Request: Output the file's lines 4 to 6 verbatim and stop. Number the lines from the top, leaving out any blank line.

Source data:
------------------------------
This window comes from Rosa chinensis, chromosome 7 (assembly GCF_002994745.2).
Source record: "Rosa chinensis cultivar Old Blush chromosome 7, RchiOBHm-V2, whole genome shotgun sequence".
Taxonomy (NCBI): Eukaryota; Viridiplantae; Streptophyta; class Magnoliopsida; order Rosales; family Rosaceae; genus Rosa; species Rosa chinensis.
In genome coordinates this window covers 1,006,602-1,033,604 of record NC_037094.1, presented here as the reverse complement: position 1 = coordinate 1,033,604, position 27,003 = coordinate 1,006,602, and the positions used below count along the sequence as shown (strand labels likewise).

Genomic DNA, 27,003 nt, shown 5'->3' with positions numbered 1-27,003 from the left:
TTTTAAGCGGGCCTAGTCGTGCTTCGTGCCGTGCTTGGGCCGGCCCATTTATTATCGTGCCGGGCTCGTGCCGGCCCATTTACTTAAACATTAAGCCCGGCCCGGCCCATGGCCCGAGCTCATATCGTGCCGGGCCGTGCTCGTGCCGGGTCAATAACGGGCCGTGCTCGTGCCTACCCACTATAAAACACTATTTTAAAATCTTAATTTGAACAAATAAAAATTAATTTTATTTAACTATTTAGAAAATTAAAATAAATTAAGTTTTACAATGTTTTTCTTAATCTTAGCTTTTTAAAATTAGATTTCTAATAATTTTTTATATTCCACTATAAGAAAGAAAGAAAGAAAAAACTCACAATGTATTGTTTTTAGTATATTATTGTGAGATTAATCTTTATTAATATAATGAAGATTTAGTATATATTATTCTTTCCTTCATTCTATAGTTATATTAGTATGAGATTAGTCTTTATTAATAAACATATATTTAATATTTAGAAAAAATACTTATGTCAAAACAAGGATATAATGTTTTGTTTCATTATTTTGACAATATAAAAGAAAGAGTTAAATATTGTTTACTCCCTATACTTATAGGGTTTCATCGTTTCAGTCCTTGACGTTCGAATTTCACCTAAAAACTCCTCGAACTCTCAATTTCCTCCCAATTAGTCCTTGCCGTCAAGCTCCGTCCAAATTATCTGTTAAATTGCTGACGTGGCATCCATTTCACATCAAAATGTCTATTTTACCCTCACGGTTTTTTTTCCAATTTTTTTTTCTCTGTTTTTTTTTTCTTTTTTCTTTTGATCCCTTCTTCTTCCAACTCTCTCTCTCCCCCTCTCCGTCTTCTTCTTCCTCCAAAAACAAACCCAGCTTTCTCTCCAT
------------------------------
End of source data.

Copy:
In genome coordinates this window covers 1,006,602-1,033,604 of record NC_037094.1, presented here as the reverse complement: position 1 = coordinate 1,033,604, position 27,003 = coordinate 1,006,602, and the positions used below count along the sequence as shown (strand labels likewise).

Genomic DNA, 27,003 nt, shown 5'->3' with positions numbered 1-27,003 from the left:
TTTTAAGCGGGCCTAGTCGTGCTTCGTGCCGTGCTTGGGCCGGCCCATTTATTATCGTGCCGGGCTCGTGCCGGCCCATTTACTTAAACATTAAGCCCGGCCCGGCCCATGGCCCGAGCTCATATCGTGCCGGGCCGTGCTCGTGCCGGGTCAATAACGGGCCGTGCTCGTGCCTACCCACTATAAAACACTATTTTAAAATCTTAATTTGAACAAATAAAAATTAATTTTATTTAACTATTTAGAAAATTAAAATAAATTAAGTTTTACAATGTTTTTCTTAATCTTAGCTTTTTAAAATTAGATTTCTAATAATTTTTTATATTCCACTATAAGAAAGAAAGAAAGAAAAAACTCACAATGTATTGTTTTTAGTATATTATTGTGAGATTAATCTTTATTAATATAATGAAGATTTAGTATATATTATTCTTTCCTTCATTCTATAGTTATATTAGTATGAGATTAGTCTTTATTAATAAACATATATTTAATATTTAGAAAAAATACTTATGTCAAAACAAGGATATAATGTTTTGTTTCATTATTTTGACAATATAAAAGAAAGAGTTAAATATTGTTTACTCCCTATACTTATAGGGTTTCATCGTTTCAGTCCTTGACGTTCGAATTTCACCTAAAAACTCCTCGAACTCTCAATTTCCTCCCAATTAGTCCTTGCCGTCAAGCTCCGTCCAAATTATCTGTTAAATTGCTGACGTGGCATCCATTTCACATCAAAATGTCTATTTTACCCTCACGGTTTTTTTTCCAATTTTTTTTTCTCTGTTTTTTTTTTCTTTTTTCTTTTGATCCCTTCTTCTTCCAACTCTCTCTCTCCCCCTCTCCGTCTTCTTCTTCCTCCAAAAACAAACCCAGCTTTCTCTCCAT